IRASBURG — A state utility regulator has given renewable energy developer David Blittersdorf more time to explain how the locations of two small wind turbines on his land match up with state permits.
And the expanded schedule also allows those involved to decide whether Dec. 15 is a good date for a site visit to the Kidder Hill property where Blittersdorf has a cabin. The property is also where Blittersdorf wants to erect two industrial-sized wind turbines.
The two small windmills are subject of an investigation by the Vermont Public Service Board into whether Blittersdorf put them where he said he would. A neighbor has complained to the board that one turbine is too close to his cabin.
Blittersdorf received a certificate of pubic good for the wind mills. PSB hearing officer John Cotter had asked Blittersdorf to file an affidavit of compliance earlier this month swearing that the location of the wind mills is where he said they would be.
Cotter found that Blittersdorf’s first response was not specific enough and asked him for more details. That affidavit was supposed to be filed earlier this month but now is due Dec. 8.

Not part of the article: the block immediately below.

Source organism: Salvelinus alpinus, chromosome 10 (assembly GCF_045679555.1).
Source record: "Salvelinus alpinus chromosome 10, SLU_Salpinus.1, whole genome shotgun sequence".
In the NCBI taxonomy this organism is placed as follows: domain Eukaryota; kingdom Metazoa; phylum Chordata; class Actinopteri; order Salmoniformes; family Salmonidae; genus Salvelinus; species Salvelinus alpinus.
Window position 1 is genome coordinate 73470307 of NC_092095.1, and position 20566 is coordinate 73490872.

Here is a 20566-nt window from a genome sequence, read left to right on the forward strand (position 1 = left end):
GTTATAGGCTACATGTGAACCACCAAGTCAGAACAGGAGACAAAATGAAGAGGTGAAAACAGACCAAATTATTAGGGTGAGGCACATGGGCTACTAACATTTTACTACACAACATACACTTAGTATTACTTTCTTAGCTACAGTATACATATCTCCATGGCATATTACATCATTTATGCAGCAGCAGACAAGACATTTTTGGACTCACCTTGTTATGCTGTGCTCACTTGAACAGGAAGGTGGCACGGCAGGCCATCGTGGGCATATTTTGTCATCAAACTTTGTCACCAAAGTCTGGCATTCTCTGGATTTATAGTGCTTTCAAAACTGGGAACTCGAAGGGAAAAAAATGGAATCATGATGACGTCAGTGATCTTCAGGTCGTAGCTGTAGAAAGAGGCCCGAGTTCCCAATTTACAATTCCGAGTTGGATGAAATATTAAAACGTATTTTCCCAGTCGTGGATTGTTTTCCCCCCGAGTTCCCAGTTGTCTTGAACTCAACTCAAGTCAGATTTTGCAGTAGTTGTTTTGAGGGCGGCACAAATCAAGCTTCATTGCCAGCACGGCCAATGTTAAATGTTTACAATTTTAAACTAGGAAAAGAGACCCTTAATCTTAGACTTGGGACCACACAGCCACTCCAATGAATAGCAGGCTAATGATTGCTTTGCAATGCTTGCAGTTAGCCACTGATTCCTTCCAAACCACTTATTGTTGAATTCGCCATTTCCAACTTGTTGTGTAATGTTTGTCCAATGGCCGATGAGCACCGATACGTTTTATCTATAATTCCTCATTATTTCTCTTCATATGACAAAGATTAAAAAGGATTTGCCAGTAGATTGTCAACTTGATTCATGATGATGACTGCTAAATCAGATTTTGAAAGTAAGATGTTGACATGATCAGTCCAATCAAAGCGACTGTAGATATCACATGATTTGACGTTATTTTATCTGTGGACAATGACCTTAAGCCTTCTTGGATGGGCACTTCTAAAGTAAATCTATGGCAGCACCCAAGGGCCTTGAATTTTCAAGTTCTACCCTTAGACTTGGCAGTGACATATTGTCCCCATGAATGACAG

The extension gives all the parties, including the state Department of Public Service and Agency of Natural Resources, the town of Irasburg, and neighbors Robert and Nancy Garthwaite of Connecticut, more time given the pending Thanksgiving and Christmas holidays.
The comments and questioning about Blittersdorf’s affidavit and followup will stretch into February at least, based on the new schedule.
Blittersdorf has yet to file a required 45-day notice of intent to seek a certificate of public good for the two large turbines on his Kidder Hill property.
Meanwhile, Blittersdorf is also being questioned why he did not get a certificate of public good for a meteorological measurement tower on the property. He argued that he didn’t need a certificate for a test tower for research in general. Opponents argue that he should have applied, which would have given the town a heads up that he was interested in industrial-sized wind turbines on Kidder Hill.
While the probes continue over the Irasburg property, Blittersdorf is moving ahead on plans in Holland.
He filed a 45-day notice last week with the PSB that his company, Dairy Air Wind, will apply for a certificate of public good for an industrial-sized turbine on Dairy Air Farm.
Holland taxpayers and voters overwhelmingly opposed the idea in a mailed-in survey, with 314 opposed to 59 in favor.